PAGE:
He was equipped, the police said, with an automatic rifle and a handgun; when the police finally got to the island — about 40 minutes after they were called, the police said — Mr. Breivik surrendered.

The police also said he had registered a farm in Rena, in eastern Norway, which allowed him to order a large quantity of ammonium nitrate fertilizer, an ingredient that can be used to make explosives. The authorities were investigating whether the chemical had been used in the bombing.

Besides the manifesto, Mr. Breivik left other hints of his motives.

A Facebook page and Twitter account were set up under his name days before the rampage. The Facebook page cites philosophers like Machiavelli, Kant and John Stuart Mill.

His lone Twitter post, while not calling for violence, paraphrased Mill — “One person with a belief is equal to the force of 100,000 who have only interests” — suggesting what he saw as his ability to act.

Those postings, along with what was previously known about Mr. Breivik publicly, aligned with but hardly predicted the bloody rampage he would undertake on Friday.

Before then, he had been a member of the right-wing Progress Party, which began as an antitax protest and has been stridently anti-immigrant and anti-Muslim.

Joran Kallmyr, a member of the party who is now Oslo’s vice mayor for transportation, said he met Mr. Breivik several times in 2002 and 2003 at local party meetings. “He was very quiet, almost a little bit shy,” Mr. Kallmyr said. “But he was a normal person with good behavior. He never shared any extreme thoughts or speech with us. There was absolutely no reason to expect that he could do something like this. We’re very shocked.”

Mr. Breivik quit the party in 2006, apparently disappointed by the party’s move toward the center.

“He didn’t like our politics, I guess, and moved on,” Mr. Kallmyr said.

His Internet posts also indicated contempt for the Conservative Party, which he accused of having given up the battle against multiculturalism.

But on Friday he directed his firepower at the center-left Labor Party, which leads the coalition government.

“Breivik feels that multiculturalism is destroying the society and that the enforcing authority is the prime minister and the Labor Party, the lead party of contemporary Norwegian politics,” said Anders Romarheim, a fellow at the Norwegian Institute for Defense Studies.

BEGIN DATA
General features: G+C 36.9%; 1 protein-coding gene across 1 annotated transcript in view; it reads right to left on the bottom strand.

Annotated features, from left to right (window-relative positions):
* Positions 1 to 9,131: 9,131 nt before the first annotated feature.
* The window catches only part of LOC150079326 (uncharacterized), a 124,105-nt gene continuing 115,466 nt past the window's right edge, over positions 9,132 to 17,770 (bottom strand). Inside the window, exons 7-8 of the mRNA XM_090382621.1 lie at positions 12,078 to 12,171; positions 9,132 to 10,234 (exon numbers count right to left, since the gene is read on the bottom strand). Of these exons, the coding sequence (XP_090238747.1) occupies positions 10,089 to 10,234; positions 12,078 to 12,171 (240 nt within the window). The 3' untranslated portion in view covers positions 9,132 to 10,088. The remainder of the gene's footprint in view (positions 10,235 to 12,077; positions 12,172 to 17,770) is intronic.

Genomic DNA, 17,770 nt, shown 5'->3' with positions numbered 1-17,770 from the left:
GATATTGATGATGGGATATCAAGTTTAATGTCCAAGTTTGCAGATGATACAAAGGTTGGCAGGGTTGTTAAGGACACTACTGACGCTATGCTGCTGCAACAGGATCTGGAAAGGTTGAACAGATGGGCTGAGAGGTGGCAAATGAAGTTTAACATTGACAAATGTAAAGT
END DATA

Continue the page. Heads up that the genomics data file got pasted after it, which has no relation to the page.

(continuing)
But the attacks, along with what appear to have been years of preparation for them, raised questions about whether the Norwegian security authorities, concentrating on threats of Islamic terrorism, had overlooked the threat from the anti-Islamic right.

“This is the Norwegian equivalent to Timothy McVeigh,” the right-wing American who bombed a federal building in Oklahoma City in 1995, said Marcus Buck, a political scientist at the University of Tromso in northern Norway. “This is right-wing domestic terrorism, and the big question is to what extent Norwegian agencies have diverted their attention from what they knew decades ago was the biggest threat” to focus instead on Islamic militants.

The unclassified versions of the last three Norwegian Police Security Service reports assessing national threats all played down any threat by right-wing and nationalist extremists. Instead, the reports emphasized the dangers posed by radical Islam, groups opposed to Norway’s military involvement in Afghanistan and Libya, and others.

The 2011 report, released early this year, concluded that “the far-right and far-left extremist communities will not represent a serious threat to Norwegian society.”

Even after the attacks, that appeared to be the official position.

“Compared to other countries I wouldn’t say we have a big problem with right-wing extremists in Norway,” Prime Minister Jens Stoltenberg told reporters at a news conference on Saturday. “But we have had some groups, we have followed them before, and our police is aware that there are some right-wing groups.”

Even if the authorities had focused on right-wing groups, it was unlikely that they would have noticed Mr. Breivik.

Kari Helene Partapuoli, director of the Norwegian Center Against Racism, said Mr. Breivik did not belong to any violent neo-Nazi groups that she was aware of, and his Internet postings, before those of last week, did not espouse violence.

“The distance between the words spoken and the acts that he carried out is gigantic, because what he did is in a different league of what the debates have to do about,” she said.

Arild Groven, secretary general of the Norwegian Shooting Association, a sports group, confirmed that Mr. Breivik had belonged to Oslo Pistolklubb, one of the 520 clubs in the association.

“We all read and watch the news about the shootings in the United States,” Mr. Groven said. “But it doesn’t happen here.”

Mr. Romarheim said in some ways the homegrown nature of the attack made it harder for Norwegians to accept. “With 9/11 in America, people could ask, ‘Who are they?’ and could pour their rage out on someone else,” he said. “But we can’t disavow this person, he’s one of us.”